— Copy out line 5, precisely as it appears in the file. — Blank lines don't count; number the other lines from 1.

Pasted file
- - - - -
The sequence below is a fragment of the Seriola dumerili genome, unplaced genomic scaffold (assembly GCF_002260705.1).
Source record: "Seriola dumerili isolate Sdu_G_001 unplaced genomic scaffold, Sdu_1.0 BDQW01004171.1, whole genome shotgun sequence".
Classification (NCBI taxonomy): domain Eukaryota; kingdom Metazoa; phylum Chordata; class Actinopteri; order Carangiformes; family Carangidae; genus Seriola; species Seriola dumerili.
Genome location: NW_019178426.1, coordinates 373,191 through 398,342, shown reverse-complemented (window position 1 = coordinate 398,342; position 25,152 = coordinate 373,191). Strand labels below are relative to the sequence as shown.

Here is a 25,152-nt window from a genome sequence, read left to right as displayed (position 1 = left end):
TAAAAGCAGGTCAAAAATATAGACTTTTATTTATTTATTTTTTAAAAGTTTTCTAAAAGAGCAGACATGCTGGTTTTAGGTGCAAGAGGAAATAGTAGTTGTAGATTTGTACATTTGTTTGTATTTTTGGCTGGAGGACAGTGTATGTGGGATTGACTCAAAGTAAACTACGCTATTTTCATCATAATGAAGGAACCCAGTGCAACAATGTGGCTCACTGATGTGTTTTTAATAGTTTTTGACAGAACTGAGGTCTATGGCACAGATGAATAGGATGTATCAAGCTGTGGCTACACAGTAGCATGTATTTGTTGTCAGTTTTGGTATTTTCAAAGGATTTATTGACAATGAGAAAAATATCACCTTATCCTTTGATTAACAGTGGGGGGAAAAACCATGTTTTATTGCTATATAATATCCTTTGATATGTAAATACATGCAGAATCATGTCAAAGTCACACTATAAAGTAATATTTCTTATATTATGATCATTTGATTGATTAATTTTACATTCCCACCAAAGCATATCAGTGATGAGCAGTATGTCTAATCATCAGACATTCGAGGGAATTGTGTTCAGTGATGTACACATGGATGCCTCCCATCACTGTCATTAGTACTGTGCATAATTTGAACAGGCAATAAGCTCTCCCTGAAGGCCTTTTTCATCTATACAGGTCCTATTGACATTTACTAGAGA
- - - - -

Here is a 25,152-nt window from a genome sequence, read left to right as displayed (position 1 = left end):